Binding of the catalytic divalent ion to the ternary DNA polymerase β/gapped DNA/dNTP complex is thought to represent the final step in the assembly of the catalytic complex and is consequently a critical determinant of replicative fidelity. We have analyzed the effects of Mg 2+ and Zn 2+ on the conformational activation process based on NMR measurements of [methyl- 13C]methionine DNA polymerase β. Unexpectedly, both divalent metals were able to produce a template base-dependent conformational activation of the polymerase/1-nt gapped DNA complex in the absence of a complementary incoming nucleotide, albeit with different temperature thresholds. This conformational activation is abolished by substituting Glu295 with lysine, thereby interrupting key hydrogen bonds necessary to stabilize the closed conformation. These and other results indicate that metal-binding can promote: translocation of the primer terminus base pair into the active site; expulsion of an unpaired pyrimidine, but not purine, base from the template-binding pocket; and motions of polymerase subdomains that close the active site. We also have performed pyrophosphorolysis studies that are consistent with predictions based on these results. These findings provide new insight into the relationships between conformational activation, enzyme activity and polymerase fidelity. © 2011 The Author(s).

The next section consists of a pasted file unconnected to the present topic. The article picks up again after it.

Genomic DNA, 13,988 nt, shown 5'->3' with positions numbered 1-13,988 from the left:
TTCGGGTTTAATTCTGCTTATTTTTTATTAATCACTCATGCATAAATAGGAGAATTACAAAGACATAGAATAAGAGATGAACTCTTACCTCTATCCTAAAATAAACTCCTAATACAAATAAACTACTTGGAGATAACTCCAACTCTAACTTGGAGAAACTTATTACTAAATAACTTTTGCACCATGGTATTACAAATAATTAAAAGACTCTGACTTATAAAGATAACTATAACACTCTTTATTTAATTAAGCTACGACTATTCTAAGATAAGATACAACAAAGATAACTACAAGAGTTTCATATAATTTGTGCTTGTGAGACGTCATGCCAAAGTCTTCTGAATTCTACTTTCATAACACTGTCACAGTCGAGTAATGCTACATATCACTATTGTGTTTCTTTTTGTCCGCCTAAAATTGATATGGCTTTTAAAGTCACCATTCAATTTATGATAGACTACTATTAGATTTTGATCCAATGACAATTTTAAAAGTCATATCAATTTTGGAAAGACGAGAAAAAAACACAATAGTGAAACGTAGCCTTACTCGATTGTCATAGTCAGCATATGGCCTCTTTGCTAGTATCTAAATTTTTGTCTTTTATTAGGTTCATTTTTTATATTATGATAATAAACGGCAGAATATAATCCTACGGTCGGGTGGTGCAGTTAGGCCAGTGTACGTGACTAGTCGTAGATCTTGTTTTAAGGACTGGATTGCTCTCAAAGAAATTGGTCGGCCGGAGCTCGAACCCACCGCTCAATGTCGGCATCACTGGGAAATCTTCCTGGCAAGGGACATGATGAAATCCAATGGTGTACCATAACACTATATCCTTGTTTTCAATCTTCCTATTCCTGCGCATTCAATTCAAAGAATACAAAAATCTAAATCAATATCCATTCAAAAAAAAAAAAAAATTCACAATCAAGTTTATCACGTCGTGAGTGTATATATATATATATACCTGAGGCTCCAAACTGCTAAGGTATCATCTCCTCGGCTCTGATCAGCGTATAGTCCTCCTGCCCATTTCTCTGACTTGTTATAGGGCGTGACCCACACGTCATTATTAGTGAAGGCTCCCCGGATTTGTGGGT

Imai T.,Kyushu University | Nakamura T.,Kyushu University | Maeda T.,Kyushu University | Nakayama K.,Kyushu University | And 7 more authors.
Biochemical and Biophysical Research Communications | Year: 2014